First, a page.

Roasted Ratatouille

Last week, I was getting ready to leave town which meant I had to harvest all the ripe vegetables from my garden. Once I had washed and laid them all out to dry there was no question what dish I was going to make; these vegetables pretty much told me I was making ratatouille. What else would I do with onions, eggplant, zucchini, sweet peppers, and tomatoes? These are classic ratatouille fare.


Many villages in the Mediterranean have some version of this “vegetable stew,” but it was Julia Child, who, in her 1961 cookbook, Mastering the Art of French Cooking, made ratatouille a household name. If you are a purist, you may want to stop reading here as I no longer make ratatouille using the methods that Julia made famous.  I don’t peel and remove the seeds from the tomatoes, sweat the eggplants and zucchini and then sauté them each separately, and then, layer them all together in a casserole to stew for a while. Her process took too much time. The way I chop, mix, and roast it all together, is much quicker and more reflective of today’s farm to table mentality. I think Julia would approve.

Since I had a lot to do before leaving town, I was in get’ er done mode and was happy to work by myself in the kitchen. My family was watching a Nicole Kidman movie in the next room and I smiled as I listened to them tease my husband about his long-standing crush on Nicole, an infatuation that makes no sense to me; she is like a porcelain doll and I am not. My family knows my husband would secretly love to run into Nicole in Nashville. Once, my youngest son even texted him, “Quick, come to Whole Foods. I’m sitting next to Nicole and Keith.” To my husband’s credit, and since he was sitting with me, he didn’t budge.

Here is my no fuss way to make ratatouille. The ingredient amounts are vague because it truly doesn’t matter. I suggest looking at the picture above and approximating the quantities from that.

Yield: About 4 quarts


Onions – I used one bunch of green onions and a medium-sized red onion
Eggplants – I used a mix of Black Beauty and Ichiban varieties.
Zucchini – I used 4 thick ones.
2 large Sweet Bell Peppers
Tomatoes – I used an assortment of regular and cherry-sized.
Basil – I used 4 ten-inch bushy stalks.
Garlic – I used 2 heaping tablespoons of minced garlic from the jar.
Extra Virgin Olive Oil, about 1/2 cup, maybe even a little more
Salt and Pepper, to taste


I prepped all the vegetables as I went along. Refer to the pictures that follow to see how. I placed them in a 13 x 16 inch Calphalon roasting pan that’s about 4 inches deep. The order of layering doesn’t matter as they will all be stirred together before going into the oven.

Zucchini: leave the skin on and slice.


Sweet Bell Peppers: remove core and seeds, chop into 1.5-inch dice.DSC_0605

Green Onions: slice the white part into 1/2 slices, and the green stalks into 1-inch pieces.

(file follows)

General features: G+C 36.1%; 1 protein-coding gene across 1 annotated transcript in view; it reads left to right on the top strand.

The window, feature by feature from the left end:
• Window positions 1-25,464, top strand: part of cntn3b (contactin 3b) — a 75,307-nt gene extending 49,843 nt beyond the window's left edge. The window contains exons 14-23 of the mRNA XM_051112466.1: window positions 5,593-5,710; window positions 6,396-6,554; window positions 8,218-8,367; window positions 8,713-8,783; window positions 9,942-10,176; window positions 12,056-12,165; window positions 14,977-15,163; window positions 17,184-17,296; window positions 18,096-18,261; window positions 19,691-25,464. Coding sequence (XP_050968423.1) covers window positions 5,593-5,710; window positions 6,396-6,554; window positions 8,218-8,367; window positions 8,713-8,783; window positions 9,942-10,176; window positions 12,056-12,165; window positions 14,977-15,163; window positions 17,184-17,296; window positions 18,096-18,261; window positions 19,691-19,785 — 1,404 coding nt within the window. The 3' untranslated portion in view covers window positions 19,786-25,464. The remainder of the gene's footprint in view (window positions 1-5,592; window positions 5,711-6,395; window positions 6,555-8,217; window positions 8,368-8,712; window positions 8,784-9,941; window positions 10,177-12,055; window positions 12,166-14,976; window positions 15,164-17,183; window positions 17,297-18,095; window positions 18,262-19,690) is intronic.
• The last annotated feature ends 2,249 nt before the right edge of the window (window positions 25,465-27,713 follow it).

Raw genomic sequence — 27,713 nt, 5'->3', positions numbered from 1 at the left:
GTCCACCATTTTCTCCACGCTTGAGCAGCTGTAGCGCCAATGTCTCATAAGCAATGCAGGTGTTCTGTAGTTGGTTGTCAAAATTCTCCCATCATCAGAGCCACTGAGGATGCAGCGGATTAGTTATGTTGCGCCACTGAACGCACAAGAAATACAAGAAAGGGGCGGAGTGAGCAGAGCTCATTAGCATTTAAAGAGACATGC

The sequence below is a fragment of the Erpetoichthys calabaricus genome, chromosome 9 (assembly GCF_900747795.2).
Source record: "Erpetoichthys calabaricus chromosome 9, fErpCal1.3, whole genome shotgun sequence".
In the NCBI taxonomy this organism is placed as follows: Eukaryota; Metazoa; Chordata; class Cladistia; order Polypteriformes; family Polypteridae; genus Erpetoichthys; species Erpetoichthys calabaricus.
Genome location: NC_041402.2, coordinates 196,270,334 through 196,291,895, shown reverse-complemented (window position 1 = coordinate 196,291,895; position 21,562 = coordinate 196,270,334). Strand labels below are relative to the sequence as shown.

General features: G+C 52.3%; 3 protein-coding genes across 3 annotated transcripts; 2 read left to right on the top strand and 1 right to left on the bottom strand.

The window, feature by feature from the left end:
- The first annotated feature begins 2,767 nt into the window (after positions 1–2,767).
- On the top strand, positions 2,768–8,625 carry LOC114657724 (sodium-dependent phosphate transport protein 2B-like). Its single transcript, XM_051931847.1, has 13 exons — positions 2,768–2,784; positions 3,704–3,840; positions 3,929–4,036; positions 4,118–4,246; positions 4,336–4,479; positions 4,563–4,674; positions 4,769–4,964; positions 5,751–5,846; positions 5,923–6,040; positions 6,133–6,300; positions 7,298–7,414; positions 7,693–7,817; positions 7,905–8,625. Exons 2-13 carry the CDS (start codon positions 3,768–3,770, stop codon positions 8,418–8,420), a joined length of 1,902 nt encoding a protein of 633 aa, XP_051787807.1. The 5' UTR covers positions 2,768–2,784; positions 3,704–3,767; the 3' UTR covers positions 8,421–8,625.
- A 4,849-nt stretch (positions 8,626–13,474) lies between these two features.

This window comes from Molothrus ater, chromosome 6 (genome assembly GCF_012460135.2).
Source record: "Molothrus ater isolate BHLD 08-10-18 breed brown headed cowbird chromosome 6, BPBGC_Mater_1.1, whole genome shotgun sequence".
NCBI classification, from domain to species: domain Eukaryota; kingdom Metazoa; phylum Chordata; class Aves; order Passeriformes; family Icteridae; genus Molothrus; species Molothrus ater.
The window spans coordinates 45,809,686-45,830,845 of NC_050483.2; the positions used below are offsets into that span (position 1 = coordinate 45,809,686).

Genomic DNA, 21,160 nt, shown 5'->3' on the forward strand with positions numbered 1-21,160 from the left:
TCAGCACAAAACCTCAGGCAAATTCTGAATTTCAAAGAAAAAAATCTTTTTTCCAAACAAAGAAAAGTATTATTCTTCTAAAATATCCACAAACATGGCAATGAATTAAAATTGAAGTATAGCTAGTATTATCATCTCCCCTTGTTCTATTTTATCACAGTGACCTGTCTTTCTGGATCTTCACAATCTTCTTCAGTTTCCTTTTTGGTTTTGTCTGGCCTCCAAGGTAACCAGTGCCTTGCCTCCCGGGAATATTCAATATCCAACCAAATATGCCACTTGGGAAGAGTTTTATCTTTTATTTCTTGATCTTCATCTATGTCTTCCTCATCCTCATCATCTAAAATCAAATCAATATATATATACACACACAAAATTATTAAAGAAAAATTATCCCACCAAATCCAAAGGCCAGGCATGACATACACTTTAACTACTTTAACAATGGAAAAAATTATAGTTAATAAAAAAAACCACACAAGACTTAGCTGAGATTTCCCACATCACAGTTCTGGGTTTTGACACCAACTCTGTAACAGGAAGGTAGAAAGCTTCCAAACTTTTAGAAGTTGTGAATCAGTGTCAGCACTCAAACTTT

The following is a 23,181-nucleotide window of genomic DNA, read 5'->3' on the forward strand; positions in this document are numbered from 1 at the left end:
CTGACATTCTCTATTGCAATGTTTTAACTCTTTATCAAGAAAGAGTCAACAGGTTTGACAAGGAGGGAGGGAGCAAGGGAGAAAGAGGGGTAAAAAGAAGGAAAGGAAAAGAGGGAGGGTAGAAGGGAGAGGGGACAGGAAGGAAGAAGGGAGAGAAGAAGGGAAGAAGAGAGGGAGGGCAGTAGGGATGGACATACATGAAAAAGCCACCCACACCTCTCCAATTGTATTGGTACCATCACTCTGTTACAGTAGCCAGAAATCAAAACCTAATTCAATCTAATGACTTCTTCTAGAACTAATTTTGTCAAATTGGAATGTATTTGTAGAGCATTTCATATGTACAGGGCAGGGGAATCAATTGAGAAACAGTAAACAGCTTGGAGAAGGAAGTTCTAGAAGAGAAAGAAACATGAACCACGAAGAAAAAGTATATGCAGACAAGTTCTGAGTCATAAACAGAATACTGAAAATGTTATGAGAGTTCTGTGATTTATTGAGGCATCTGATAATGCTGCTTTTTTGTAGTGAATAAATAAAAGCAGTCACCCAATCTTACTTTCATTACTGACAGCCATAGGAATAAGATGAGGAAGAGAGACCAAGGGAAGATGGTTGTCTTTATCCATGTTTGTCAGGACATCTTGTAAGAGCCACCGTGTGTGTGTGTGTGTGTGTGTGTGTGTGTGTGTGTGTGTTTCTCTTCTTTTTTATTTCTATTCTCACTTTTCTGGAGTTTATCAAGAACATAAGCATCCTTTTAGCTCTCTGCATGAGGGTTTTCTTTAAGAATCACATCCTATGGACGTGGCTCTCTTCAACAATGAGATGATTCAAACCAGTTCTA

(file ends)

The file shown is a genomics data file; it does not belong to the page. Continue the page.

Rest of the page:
Eggplant: remove ends, peel, and slice.

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Tomatoes: remove the stem and white core, and chop as shown. No need to peel or remove seeds.


Prep basil: remove leaves from stems and chop. Add to roasting pan.DSC_0293  DSC_0633

Mix it all up. Add olive oil, garlic, salt and pepper. I am usually generous with the olive oil. I learned that from my mother.

Roast at 400º for 40 minutes to an hour depending on the volume of vegetables used.


To Serve:
I’ll put just about any roasted vegetable over pasta and the ratatouille was no exception. It was delicious. Be sure to sprinkle with Reggiano Parmesan.

I had about 2½ quarts of leftovers that went into the fridge. My husband served it over orzo as a side dish the next night, and on Saturday morning, he put what was left in his omelette.


My family loved this meal. As we ate dinner, one of my sons said, “Nicole Kidman couldn’t have made this dinner, Mom.”  Thanks, son.

Make it Whole30
Skip the pasta and cheese and serve it as a side dish.


Follow my photos of vegetables growing, backyard chickens hanging out, and dinner preparations on Instagram at JudysChickens.

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© 2014-2017 Judy Wright. All rights reserved. Photos and text may only be used with written consent.

Yummy Shepherd’s Pie

Shepherd’s Pie, also known as Cottage Pie, is a meat and vegetable pie with a potato crust. First mentioned in cookbooks in the UK and Ireland in the 1800s it was a hearty way for farmers to make a meal using leftover meat and potatoes from the field. DSC_0102

It was also a staple of my diet when I was growing up in the 70s. My mother made it all the time. What could be easier, for a young working mother of seven, than sautéing onions and ground beef, adding a few packages of frozen vegetables, with their perfectly square carrots, dimpled, olive-colored peas, and plump corn, and then topping the whole thing off with a layer of instant mashed potatoes? Mom cooked her shepherd’s pie in a white, round, Corningware dish. Her pie looked similar to the one in this photo from Betty Crocker.


A few months ago, my team of volunteer chefs at The Nashville Food Project was tasked with making shepherd’s pie for 150, but it was not Betty Crocker’s shepherd’s pie. Noooo. This version had fresh, just-picked onions, carrots, chard ribs, garlic, and herbs. It turned out so well, I now make it regularly for my family often using vegetables from my backyard garden.

A word about ingredients: as long as you use onions, peppers, carrots, celery and garlic as your base, you can add other vegetables to change up the flavor. I added okra this time, and it was delicious. I have also been known to throw in a lone zucchini, eggplant, beet, or a few radishes from the fridge. They all work. Sometimes, I even add a few turnips to the mashed potatoes, and that works well, too.

Yield: serves 4


Mashed  Potato Topping:
1¾ pounds potatoes, scrubbed and unpeeled
2 tablespoons butter
¼ cup milk